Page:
He was content that British Columbia did not have provincial political parties. Robson believed that the formation of hostile factions was an abuse of responsible government and that the "cry for 'party government' is simply a cry for office." Federally, he supported both the Conservatives and the Liberals at different times. In 1889, the Daily British Colonist made the observation that because Robson made "no appeal to party feeling, it would be hard to tell from his remarks that there are two parties in the province".
I have to tell you that I find the whole thing about the different political parties annoying sometimes. Have you ever watched when the politicians are in session? Instead of listening to what the other politician is saying, they are thinking about how loudly they can yell and put down the other's ideas. Why not work together? So what if you are in a different party - the other side probably has some good ideas.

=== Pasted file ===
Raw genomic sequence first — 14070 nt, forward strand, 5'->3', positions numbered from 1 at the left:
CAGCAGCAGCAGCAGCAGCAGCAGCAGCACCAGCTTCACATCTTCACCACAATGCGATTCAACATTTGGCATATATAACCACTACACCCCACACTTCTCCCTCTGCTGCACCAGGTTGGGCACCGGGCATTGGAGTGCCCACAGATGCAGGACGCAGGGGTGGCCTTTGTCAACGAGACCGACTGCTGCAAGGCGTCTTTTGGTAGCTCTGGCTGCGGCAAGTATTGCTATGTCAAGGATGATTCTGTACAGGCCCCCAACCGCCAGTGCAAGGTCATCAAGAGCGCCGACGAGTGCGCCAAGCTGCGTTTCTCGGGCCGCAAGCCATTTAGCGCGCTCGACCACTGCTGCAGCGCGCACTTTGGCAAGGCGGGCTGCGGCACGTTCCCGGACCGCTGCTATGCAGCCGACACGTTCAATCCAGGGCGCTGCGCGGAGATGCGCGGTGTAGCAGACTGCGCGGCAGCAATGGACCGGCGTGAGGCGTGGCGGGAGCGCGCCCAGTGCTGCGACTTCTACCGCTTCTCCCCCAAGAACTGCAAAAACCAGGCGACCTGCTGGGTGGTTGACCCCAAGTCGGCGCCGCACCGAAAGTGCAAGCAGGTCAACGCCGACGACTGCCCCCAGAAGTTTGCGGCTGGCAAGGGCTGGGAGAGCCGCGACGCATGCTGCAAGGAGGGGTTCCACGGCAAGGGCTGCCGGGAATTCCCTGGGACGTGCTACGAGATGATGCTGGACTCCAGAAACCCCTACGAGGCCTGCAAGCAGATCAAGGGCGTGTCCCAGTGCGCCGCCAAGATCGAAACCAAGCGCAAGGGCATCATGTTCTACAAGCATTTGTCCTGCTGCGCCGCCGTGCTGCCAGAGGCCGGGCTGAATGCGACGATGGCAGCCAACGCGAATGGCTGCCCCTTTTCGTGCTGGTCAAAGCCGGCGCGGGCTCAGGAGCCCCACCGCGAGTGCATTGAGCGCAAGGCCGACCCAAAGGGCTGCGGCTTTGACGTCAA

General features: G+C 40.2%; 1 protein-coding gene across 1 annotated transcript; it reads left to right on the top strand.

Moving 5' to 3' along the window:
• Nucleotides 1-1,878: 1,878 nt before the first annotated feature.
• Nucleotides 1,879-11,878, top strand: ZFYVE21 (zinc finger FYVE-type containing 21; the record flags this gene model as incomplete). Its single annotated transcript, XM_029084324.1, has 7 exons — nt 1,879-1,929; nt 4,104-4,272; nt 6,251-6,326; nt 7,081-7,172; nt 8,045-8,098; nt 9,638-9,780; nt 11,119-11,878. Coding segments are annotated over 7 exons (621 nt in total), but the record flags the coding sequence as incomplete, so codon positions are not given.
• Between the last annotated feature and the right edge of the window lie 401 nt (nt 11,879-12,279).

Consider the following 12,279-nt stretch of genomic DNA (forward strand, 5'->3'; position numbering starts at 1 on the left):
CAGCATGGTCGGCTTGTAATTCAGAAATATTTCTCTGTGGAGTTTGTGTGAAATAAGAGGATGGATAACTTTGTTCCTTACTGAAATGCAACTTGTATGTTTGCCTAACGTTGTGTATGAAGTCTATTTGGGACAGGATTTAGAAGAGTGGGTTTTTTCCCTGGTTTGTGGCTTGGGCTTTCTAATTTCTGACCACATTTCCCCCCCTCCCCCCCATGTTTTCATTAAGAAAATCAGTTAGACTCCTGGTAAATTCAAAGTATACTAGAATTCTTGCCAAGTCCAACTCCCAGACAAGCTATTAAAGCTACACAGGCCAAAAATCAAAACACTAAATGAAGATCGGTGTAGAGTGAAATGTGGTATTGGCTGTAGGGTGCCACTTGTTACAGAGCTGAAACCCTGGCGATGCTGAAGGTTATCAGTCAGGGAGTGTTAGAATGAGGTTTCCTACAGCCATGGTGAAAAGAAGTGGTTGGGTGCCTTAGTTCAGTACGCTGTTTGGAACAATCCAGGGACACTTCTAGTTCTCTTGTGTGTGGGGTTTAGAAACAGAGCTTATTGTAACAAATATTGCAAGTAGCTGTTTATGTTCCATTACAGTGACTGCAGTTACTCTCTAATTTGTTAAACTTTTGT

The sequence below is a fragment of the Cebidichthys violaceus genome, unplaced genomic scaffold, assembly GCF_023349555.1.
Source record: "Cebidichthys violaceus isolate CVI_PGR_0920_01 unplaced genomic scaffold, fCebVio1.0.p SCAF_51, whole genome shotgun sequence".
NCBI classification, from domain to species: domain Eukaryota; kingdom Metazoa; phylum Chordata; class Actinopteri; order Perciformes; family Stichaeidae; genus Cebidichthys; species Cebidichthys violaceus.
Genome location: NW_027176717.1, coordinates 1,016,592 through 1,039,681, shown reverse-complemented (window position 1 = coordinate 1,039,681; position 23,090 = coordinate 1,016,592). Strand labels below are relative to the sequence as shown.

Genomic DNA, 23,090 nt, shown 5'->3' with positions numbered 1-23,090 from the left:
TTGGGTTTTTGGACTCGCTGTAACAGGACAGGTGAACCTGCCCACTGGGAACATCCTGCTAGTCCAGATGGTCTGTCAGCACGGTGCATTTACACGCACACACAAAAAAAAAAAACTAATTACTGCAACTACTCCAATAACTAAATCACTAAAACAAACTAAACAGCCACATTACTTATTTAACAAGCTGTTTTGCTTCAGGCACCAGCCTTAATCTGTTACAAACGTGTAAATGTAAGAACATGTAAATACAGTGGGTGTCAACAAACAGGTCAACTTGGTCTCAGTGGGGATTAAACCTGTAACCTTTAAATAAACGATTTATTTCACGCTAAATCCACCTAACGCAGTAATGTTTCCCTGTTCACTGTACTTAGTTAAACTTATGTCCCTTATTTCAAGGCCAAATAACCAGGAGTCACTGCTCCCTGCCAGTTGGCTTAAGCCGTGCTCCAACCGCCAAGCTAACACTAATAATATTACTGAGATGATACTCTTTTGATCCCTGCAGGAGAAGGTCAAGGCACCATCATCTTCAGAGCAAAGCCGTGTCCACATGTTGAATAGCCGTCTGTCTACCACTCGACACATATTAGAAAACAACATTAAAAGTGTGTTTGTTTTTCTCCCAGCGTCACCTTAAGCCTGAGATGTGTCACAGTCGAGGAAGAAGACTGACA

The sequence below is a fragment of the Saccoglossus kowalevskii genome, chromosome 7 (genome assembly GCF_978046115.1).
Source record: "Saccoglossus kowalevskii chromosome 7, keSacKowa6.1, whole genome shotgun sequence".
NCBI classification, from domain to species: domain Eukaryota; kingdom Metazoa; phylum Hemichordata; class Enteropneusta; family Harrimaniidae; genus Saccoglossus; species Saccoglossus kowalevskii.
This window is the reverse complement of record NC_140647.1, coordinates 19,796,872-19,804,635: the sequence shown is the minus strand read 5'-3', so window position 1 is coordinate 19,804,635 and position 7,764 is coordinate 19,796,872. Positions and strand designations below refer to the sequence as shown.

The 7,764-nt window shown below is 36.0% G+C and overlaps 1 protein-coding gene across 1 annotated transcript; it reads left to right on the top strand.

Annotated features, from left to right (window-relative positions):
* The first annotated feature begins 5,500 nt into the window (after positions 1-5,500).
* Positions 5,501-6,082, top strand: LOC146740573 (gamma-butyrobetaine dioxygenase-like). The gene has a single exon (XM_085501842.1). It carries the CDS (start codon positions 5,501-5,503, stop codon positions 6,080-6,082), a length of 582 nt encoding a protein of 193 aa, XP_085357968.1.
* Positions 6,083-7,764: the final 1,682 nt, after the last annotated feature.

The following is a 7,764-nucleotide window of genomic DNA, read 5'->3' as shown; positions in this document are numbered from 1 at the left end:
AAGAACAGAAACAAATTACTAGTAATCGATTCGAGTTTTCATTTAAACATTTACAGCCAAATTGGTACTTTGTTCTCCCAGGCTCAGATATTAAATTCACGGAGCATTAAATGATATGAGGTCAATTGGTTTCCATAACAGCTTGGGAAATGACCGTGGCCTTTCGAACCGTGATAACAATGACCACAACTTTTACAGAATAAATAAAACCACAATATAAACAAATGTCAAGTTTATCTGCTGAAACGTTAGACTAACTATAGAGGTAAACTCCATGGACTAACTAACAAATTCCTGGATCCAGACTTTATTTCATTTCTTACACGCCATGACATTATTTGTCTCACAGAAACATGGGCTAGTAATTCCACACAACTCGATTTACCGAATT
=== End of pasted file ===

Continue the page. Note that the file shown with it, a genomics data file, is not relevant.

Nevertheless, Robson and the Colonist paper continued to support MacDonald's government. However, Robson did note that the Colonist's policy was "strict neutrality, so that we may find ourselves in terms of friendship with the "Grits" (Liberals) should they be the winning party." Robson's words proved to be prophetic when in April of 1873, the Pacific Scandal broke. (I will write on that scandal at a later date, if I ever get finished with writing on John Robson! LOL)
Initially, Robson called the scandal the "crowning act of Grit malignity" but as the scandal unfolded Robson began to favour Alexander Mackenzie's liberal party. Mackenzie was asked in November to form a new government. John suggested that if Mackenzie "showed an honest and earnest disposition" to fulfill the terms of the union, British Columbia would forget his earlier unkind remarks regarding the railway. (Now I have to write on that scandal - sounds interesting.) Robson insisted that the obligation to complete the transcontinental line by 1881 was "cast iron" and he urged his readers to protest any delays in its construction.
Dictionary of Canadian Biography website, I have lots of information!
I hope you find the beauty around you.
Karen Magill, John Robson, history, Premier, Yale Convention British Columbia,Daily British Colonist